• Telemedicine benefits prisoners and prisons

    Africa’s eHealth initiatives have to deal specifically with its wide range of geographic, demographic and health communities. Prisoners are one of these, and often aren’t mentioned in eHealth strategies. Both prisoners and prisons can benefit from eHealth, especially telemedicine that can avoid costly, high-security visits to hospitals that can delay treatments and disrupt prison staffing levels. World Prison Brief and the Institute for Criminal Policy Research say there’s about a million people in Africa’s jails, so it’s a large community.

    The Pew Charitable Trusts’ been examining telemedicine’s potential. Its report includes a review of prisoners’ healthcare in Texas and the University of Texas Medical Branch (UTMB) that provides most of the prisoners healthcare. UTMB provides about 127,000 telemedicine consultations a year with inmates, many for primary care or mental health needs. All five state prisons in Wyoming also provide telemedicine services, with some 440 total telemedicine visits a year. Healthcare providers also use telemedicine to consult specialists at another hospital.

    The business case for telemedicine for prisoners is straightforward. It has direct cost and health benefits that can contribute to affordability. Despite this, Pew found the similar obstacles to adoption that prevail in general healthcare, such as a lack of high-speed broadband connections.

    Users have also highlighted the need for doctors to be on site for some hands-on diagnoses and treatments. This can help them to understand the unique world of prison life and culture that their patients occupy.

    While Africa has many other eHealth priorities, it’s important to include prisoners in their chosen initiatives. The lessons and benefits can help to use eHealth for other communities.

  • Tele-ICU delivers massive benefits in the US

    Not all eHealth’s good eHealth, it seems. In the USA, EHRs, telemedicine and mHealth initiatives are being scrutinised for not delivering their promised benefits. Instead of increasing efficiency, cutting costs and decreasing delays, many eHealth initiatives are doing the opposite, costing hospitals millions and frustrating doctors and nurses.

    But, a recent report in the American Journal of Critical Care says it isn’t all bad. It shows that telemedicine is improving the way care is provided in the Intensive Care Units (ICU). It’s also reported in an article in Healthcare IT News.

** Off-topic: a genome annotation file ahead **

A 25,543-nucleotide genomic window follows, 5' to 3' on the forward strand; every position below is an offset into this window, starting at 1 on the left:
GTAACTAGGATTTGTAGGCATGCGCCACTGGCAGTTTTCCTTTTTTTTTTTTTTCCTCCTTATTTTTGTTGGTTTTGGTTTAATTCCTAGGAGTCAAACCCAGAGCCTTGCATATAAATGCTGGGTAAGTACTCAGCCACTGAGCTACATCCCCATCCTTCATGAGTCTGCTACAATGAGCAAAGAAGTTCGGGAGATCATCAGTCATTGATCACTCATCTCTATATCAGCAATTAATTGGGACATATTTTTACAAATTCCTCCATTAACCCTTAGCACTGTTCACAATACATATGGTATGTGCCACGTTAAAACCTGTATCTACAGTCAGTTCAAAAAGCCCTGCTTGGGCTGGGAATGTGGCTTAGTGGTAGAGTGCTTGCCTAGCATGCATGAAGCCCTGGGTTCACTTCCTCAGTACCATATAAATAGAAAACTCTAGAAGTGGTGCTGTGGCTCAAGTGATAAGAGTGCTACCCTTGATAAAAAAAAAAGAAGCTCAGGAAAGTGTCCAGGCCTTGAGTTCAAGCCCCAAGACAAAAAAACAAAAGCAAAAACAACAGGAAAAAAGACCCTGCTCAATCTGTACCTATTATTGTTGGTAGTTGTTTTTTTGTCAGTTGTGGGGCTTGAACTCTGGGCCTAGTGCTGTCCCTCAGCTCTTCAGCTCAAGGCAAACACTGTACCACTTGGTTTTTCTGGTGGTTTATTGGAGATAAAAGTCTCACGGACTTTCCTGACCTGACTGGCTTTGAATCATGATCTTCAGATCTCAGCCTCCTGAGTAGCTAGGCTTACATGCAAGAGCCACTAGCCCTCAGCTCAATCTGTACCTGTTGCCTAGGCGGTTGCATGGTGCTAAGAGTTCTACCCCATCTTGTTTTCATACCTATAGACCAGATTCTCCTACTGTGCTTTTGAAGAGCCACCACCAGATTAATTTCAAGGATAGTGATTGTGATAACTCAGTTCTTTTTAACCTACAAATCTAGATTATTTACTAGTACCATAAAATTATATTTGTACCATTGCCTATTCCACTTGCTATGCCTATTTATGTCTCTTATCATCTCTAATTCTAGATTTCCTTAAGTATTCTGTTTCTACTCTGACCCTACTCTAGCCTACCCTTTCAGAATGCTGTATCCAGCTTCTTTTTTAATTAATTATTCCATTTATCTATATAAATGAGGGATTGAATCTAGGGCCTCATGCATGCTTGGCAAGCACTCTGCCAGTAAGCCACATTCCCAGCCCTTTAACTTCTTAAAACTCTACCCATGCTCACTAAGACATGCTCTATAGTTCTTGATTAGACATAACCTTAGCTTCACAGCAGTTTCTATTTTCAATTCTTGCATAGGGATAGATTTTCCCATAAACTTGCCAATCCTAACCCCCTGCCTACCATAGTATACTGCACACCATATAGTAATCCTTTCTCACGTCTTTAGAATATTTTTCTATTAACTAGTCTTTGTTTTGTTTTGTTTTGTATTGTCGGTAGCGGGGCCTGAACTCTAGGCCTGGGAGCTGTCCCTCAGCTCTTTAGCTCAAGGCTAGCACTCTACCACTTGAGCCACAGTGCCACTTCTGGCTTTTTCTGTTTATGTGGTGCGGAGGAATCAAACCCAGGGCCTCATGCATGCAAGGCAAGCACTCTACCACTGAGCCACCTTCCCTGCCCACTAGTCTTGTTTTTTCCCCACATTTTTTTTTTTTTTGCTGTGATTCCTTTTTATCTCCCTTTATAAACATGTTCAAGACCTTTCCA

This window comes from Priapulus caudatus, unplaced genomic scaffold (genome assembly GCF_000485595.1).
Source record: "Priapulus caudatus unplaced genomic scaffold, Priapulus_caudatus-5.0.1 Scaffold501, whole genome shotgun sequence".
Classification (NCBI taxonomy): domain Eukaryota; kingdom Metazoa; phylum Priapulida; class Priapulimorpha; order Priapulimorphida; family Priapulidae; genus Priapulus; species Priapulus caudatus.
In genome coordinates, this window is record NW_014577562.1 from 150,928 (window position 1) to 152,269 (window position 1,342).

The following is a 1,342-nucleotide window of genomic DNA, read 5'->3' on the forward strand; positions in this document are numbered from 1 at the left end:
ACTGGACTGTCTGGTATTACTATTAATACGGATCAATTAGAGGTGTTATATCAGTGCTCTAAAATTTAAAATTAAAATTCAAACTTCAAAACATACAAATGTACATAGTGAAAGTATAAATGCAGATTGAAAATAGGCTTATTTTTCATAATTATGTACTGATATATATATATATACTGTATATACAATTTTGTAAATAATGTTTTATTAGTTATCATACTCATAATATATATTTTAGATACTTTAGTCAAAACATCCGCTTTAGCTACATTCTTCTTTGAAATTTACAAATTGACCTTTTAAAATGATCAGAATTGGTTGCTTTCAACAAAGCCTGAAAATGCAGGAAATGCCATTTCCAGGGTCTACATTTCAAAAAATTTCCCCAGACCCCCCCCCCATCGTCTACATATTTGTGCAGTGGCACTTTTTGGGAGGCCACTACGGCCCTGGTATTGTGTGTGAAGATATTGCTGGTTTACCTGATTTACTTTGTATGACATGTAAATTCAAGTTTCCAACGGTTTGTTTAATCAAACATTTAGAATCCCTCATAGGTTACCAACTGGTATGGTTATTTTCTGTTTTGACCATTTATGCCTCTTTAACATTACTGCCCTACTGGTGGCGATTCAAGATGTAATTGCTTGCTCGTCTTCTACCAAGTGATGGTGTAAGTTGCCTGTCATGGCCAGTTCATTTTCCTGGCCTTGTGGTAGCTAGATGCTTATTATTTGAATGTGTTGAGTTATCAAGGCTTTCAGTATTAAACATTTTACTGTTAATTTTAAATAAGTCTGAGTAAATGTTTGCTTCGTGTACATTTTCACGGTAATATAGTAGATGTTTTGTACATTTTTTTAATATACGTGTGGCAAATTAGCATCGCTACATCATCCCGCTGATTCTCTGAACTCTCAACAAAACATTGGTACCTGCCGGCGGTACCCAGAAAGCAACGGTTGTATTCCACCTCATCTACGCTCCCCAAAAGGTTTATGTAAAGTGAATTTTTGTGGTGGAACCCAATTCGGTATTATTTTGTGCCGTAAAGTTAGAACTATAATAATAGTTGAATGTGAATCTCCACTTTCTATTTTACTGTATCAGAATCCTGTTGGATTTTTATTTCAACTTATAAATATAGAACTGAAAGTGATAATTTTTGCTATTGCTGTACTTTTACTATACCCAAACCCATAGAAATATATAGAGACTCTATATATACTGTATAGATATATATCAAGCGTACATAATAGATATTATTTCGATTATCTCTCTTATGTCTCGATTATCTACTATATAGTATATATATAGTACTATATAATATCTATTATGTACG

The study shows most ICU nurses are noticing improved productivity and collaboration. More than 1,200 nurses responded to the online survey. About 79% agreed tele-ICU systems help nurses to improve patient care. Some 75% agreed it improves job performance.

    There are about 45 tele-ICUs that connect more 200 hospitals and 6,000 beds in the USA. It's estimated between 800 to 1,000 nurses practice in tele-ICUs and another 16,000 interface with these units. 

    Tele-ICU uses audio or visual technology, or a combination of both, to monitor critical care remotely in ICUs. It provides data on patients’ vital signs, physiological status and laboratory and diagnostic test results and helps healthcare professionals to make faster and better decisions

    Most ICU nurses found telemedicine beneficial: 

    63% said tele-ICU enables faster work performance 66% saw improvement in collaboration 64% found it improved job performance 60% said it improves communication 60% said it helps with nursing assessments.

    Respondents said the biggest benefits to tele-ICU is the ability to monitor vital sign trends, provide medical management, enhance patient safety and detect unstable physiological status in patients.

    Despite the massive benefits the report found, the impact of tele-ICUs is still limited. The biggest barriers are staff attitudes, audio and video problems and the belief that telemedicine interferes with care. The report says "These findings can be used to further inform the development of competencies for tele-intensive care nursing." Healthcare organisations can "match the tele-intensive care nursing practice guidelines of the American Association of Critical-Care Nurses and highlight concepts related to the association's standards for establishing and sustaining healthy work environments." 

    For Africa’s health systems, tele-ICU offers a new area of eHealth investment. The returns look promising.